Judgments secured by Mo. AG against two loan modification companies‏

Nick Rees Mar. 30, 2010, 2:22pm

JEFFERSON CITY, Mo. (Legal Newsline) - Missouri Attorney General Chris Koster won a judgment against two foreclosure rescue companies, he said Tuesday.

The firms allegedly took distraught homeowners' money but failed to provide promised services.

"This attorney general's office has instituted a zero tolerance policy for any mortgage modification firm that preys on and cheats desperate homeowners," Koster said. "Our office will use all its powers to investigate and prosecute businesses involved in these schemes to defraud Missouri consumers."

The judgments name Gateway Mortgage Modification, owned by Richard R. Reichert, Jr., and First Universal Lending LLC, based in Palm Beach Gardens, Fla.

Gateway was alleged by Koster to have charged up-front fees for foreclosure and mortgage modifications unlawfully and to have falsely promised consumers that attorneys would negotiate loan modifications on their homes.

The court's judgment orders Gateway and Reichert to pay $65,000 and permanently prohibits them from charging up-front fees for their services and from falsely representing to consumers that attorneys would negotiate modifications. The court also prohibited Gateway and Reichert permanently from violating the state's merchandising practices and foreclosure consultant laws and ordered them to pay attorney fees and costs. An additional $10,000 penalty will be imposed if the company fails to pay restitution as ordered.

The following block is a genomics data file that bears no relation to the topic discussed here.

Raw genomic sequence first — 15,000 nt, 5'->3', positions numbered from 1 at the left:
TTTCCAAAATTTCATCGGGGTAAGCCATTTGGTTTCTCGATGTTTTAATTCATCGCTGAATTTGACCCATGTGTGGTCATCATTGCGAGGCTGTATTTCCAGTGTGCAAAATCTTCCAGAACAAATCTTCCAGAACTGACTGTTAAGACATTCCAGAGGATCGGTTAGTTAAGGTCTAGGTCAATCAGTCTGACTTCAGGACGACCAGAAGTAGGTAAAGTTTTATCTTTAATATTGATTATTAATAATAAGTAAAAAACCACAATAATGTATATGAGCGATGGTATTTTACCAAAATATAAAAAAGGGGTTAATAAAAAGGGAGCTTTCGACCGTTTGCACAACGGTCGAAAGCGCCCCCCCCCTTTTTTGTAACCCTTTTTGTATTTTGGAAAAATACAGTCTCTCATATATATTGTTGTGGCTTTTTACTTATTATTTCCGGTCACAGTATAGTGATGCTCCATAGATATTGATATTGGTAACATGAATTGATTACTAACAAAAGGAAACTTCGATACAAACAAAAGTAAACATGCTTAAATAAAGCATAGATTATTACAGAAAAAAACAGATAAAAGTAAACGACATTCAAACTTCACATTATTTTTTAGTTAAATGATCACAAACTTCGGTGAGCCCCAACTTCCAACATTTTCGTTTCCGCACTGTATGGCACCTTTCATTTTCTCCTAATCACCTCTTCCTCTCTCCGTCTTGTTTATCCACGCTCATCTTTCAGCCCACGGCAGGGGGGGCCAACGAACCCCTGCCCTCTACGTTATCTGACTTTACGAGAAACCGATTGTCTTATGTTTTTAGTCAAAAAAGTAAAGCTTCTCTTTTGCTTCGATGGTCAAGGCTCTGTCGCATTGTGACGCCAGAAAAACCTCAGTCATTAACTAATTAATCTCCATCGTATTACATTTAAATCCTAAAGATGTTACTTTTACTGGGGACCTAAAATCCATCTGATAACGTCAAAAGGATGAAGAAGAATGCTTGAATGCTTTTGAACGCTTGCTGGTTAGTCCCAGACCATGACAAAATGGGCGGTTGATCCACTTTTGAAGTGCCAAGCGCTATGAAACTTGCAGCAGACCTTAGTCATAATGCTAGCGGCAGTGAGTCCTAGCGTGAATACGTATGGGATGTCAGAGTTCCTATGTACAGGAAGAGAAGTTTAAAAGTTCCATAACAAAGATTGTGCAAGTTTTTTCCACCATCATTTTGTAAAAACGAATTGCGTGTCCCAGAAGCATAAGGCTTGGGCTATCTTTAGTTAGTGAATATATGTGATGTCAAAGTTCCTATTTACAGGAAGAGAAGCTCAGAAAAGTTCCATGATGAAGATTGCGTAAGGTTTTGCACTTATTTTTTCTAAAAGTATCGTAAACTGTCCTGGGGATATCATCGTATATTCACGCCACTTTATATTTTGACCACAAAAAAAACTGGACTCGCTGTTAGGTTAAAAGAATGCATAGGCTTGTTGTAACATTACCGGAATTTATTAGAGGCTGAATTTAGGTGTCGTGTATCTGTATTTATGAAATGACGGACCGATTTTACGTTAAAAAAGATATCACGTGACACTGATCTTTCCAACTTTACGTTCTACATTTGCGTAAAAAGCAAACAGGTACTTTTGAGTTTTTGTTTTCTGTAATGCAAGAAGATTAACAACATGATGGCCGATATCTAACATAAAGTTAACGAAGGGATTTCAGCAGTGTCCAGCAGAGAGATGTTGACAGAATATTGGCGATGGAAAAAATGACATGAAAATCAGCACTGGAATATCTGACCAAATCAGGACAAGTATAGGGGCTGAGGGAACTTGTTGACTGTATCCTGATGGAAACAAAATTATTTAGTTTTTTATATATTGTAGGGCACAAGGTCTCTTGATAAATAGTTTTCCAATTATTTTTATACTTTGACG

First Universal Lending LLC was alleged to have marketed its services to homeowners facing difficulty paying their mortgages or facing foreclosure. First Universal allegedly promised these customers lower house payments or lower interest rates and advised some clients to stop making mortgage payments while the modification process proceeded.

The process caused the consumers more harm by injuring their credit rating and increasing the likelihood of foreclosure. The business also allegedly illegally required up-front fees from homeowners before services would be provided.

First Universal was ordered by the court to pay more than $51,000 in restitution and $23,000 in civil penalties. Additionally, the company is prohibited from charging up-front fees, advising homeowners to stop making mortgage payments, and from promising loan modifications that are not followed through upon.

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